Even today in 2018, you are far better served keeping this particular interest to yourself if you want to be taken seriously. Save your passion for the Internet and, if you’re lucky, the close friends who share it. Nobody wants to date a Manchild, after all; they’re unattractive and lack hygiene. Nobody wants to hire one; they’re lazy and have anger issues. You are doing well in life if people are surprised when they discover that you’re into video games. Understand what they expect you to be and then defy those expectations by distancing yourself from them.
This has been the case for my entire life, and I can look back and think of multiple occasions where I’d have been better served by just keeping my mouth shut about video games; in fact, I think they consist of the vast majority of times where the topic came up at all. Regardless, video games have, in my experience, been a topic that’s better left undiscussed, and passion for other topics – I gravitated to independent film, for instance, eventually developing a love for the festival circuit – tends to be far better received. I was fortunate to learn early on that, rather than “gamers,” my time spent gaming was best spent with friends, and that when we went out video game discussion would be off the table.
In any case, that’s not to say that every portrayal of games in the media belied such distaste. With that, we finally arrive at our actual topic: Super Mario Bros. 3, released in Japan in 1988. Much has been made of the excellence of Super Mario Bros. 3 and there is little I can add to that body of work. Instead, I’d like to talk about The Wizard.
The Wizard was a 1989 film that’s beloved by “gamers” of a certain age for doing a better job of representing video games as they actually were. It follows several kids who go on an adventure to a video game tournament, tying in themes about family, loss and grief and blah blah something or another. I wasn’t interested in the plot and I’m told it’s a bit hackneyed so I wasn’t missing much. No, I was interested in Super Mario Bros. 3, which is portrayed for a few glorious minutes toward the end of the film and which wasn’t released in American territories until late 1989.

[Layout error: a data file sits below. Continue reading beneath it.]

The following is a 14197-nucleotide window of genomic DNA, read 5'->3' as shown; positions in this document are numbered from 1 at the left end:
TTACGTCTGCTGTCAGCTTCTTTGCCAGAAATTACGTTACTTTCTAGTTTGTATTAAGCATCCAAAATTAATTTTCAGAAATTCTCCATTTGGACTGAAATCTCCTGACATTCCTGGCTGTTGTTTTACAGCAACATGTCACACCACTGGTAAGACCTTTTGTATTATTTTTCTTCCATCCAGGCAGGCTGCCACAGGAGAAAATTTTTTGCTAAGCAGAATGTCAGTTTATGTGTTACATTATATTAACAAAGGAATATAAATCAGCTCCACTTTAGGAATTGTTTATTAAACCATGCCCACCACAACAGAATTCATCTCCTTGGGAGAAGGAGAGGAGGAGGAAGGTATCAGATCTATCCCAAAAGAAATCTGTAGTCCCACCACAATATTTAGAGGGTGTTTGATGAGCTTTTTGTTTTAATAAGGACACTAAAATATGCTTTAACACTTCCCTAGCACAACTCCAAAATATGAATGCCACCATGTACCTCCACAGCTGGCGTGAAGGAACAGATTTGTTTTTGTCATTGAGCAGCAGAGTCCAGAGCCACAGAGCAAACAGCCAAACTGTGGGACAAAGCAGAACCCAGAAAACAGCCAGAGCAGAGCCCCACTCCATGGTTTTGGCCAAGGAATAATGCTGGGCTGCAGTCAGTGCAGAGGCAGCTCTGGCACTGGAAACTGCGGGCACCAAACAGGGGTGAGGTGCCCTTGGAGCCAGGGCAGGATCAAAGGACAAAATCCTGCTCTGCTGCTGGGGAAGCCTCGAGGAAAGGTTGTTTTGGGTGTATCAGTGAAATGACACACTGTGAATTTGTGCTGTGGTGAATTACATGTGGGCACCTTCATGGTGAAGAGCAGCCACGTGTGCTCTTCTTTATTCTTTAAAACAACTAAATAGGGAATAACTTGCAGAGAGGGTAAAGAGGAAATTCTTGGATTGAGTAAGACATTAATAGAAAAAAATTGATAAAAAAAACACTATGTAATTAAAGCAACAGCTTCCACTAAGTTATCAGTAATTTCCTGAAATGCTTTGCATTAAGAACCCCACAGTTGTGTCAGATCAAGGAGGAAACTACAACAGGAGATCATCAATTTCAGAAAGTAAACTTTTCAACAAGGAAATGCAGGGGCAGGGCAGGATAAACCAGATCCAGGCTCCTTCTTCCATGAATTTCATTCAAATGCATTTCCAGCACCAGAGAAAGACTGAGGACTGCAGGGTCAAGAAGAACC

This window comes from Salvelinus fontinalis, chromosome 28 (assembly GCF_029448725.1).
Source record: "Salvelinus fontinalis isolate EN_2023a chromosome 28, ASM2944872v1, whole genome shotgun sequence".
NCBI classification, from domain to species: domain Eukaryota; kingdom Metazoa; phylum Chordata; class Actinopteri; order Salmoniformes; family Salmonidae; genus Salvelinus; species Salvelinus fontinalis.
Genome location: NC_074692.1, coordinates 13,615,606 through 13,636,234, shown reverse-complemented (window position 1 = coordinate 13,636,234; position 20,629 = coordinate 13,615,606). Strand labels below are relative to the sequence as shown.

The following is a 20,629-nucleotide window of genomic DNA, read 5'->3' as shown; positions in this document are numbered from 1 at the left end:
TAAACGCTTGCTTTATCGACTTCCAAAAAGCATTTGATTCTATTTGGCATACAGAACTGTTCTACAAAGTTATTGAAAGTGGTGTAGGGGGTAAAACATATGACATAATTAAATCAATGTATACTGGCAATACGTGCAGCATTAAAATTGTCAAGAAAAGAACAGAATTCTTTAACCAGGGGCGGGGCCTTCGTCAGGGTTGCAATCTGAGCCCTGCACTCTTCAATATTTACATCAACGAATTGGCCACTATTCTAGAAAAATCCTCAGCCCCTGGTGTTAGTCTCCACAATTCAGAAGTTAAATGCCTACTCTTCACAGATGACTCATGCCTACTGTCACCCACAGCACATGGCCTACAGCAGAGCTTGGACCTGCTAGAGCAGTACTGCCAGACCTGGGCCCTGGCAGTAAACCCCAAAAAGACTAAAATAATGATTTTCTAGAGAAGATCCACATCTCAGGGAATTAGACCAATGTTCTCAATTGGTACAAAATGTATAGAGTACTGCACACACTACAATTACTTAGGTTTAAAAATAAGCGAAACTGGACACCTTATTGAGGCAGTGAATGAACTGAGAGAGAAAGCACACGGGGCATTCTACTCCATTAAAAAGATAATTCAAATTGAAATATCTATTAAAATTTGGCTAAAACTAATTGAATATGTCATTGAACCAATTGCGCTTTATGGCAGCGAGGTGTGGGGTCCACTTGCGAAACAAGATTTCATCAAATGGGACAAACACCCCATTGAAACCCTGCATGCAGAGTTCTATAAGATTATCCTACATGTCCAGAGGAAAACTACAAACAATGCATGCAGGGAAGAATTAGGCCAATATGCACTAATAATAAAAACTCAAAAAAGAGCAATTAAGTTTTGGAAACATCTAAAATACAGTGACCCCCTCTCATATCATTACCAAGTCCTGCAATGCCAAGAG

Here was a film I was watching with my parents that actually showcased a video game. A real video game. The character playing Super Mario Bros. 3 in the film even showcases a level-skipping trick of the sort that I loved in the games I owned, a trick that would prove to remain effective once I had my own copy. This was still a 1989 children’s film about video games, so it was still enormously condescending toward the topic, but even despite this gaming was treated with a shocking level of decency and accuracy. The fact remained that I was able to go to a film, see an actual video game (not Generic Invaders) on the silver screen and not have the whole affair slathered with implied shame and the stink of failure.